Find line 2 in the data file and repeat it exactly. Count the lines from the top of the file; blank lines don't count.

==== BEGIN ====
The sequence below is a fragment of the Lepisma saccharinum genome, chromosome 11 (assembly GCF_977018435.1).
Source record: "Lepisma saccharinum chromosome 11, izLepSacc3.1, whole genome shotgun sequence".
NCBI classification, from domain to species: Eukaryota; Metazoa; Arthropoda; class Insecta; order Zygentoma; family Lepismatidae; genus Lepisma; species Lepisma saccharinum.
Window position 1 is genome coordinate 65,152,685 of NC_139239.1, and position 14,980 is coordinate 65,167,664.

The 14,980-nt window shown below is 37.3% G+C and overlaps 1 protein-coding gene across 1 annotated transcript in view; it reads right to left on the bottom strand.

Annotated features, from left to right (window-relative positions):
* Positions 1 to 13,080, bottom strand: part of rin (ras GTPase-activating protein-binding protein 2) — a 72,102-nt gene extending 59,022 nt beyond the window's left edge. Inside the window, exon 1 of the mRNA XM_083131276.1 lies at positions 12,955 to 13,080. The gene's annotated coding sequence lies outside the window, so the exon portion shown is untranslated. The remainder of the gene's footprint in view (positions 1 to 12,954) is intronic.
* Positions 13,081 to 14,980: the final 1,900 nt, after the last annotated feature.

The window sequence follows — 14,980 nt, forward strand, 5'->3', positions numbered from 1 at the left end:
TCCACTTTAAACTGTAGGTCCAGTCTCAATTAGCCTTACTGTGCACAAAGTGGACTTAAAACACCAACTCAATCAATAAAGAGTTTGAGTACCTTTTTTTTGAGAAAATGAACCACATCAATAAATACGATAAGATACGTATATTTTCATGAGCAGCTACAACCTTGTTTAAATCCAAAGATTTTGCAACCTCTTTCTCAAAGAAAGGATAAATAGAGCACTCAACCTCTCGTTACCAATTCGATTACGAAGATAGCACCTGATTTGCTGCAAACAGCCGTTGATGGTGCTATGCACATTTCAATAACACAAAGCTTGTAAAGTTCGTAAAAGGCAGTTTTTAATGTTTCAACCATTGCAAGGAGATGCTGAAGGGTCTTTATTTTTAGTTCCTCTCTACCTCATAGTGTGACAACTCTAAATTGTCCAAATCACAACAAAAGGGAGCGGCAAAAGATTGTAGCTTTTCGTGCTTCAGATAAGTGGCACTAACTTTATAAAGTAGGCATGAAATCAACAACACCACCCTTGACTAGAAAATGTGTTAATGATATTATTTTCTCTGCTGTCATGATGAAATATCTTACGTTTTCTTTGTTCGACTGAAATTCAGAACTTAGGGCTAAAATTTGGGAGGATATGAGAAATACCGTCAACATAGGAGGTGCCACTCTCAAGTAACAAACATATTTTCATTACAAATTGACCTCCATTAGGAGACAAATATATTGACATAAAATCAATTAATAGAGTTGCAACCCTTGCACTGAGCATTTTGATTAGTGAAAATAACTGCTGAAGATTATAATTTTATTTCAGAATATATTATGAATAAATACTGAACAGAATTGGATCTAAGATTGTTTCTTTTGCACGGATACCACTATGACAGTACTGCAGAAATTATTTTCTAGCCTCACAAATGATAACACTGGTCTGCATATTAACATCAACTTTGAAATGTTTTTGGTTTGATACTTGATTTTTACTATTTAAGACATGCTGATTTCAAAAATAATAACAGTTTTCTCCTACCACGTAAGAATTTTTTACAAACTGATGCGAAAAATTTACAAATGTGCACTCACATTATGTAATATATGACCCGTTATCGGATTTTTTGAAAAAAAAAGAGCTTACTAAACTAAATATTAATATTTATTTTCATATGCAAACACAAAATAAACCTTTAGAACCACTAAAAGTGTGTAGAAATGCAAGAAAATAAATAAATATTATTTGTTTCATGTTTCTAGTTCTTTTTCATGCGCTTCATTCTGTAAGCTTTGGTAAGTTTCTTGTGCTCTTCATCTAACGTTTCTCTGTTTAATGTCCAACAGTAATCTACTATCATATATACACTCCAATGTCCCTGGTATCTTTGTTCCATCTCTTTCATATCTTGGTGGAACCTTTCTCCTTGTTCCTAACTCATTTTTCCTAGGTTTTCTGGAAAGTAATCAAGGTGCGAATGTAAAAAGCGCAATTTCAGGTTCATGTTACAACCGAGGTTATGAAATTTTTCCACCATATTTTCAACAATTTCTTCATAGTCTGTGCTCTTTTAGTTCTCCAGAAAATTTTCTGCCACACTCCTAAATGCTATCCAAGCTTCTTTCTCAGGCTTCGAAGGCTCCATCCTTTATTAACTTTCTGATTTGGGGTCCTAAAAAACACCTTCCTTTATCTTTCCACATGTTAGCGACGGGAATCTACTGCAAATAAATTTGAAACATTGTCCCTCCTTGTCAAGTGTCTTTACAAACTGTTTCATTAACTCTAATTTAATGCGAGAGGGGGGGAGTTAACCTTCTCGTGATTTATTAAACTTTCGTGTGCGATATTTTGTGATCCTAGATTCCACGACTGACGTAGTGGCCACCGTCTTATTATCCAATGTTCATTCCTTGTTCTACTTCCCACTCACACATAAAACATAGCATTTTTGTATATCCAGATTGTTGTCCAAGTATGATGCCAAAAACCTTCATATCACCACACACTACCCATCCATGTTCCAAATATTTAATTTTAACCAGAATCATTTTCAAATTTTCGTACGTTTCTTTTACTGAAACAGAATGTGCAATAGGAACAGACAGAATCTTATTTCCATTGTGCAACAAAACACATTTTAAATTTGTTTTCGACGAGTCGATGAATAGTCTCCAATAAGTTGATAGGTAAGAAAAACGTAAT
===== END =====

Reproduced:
Source record: "Lepisma saccharinum chromosome 11, izLepSacc3.1, whole genome shotgun sequence".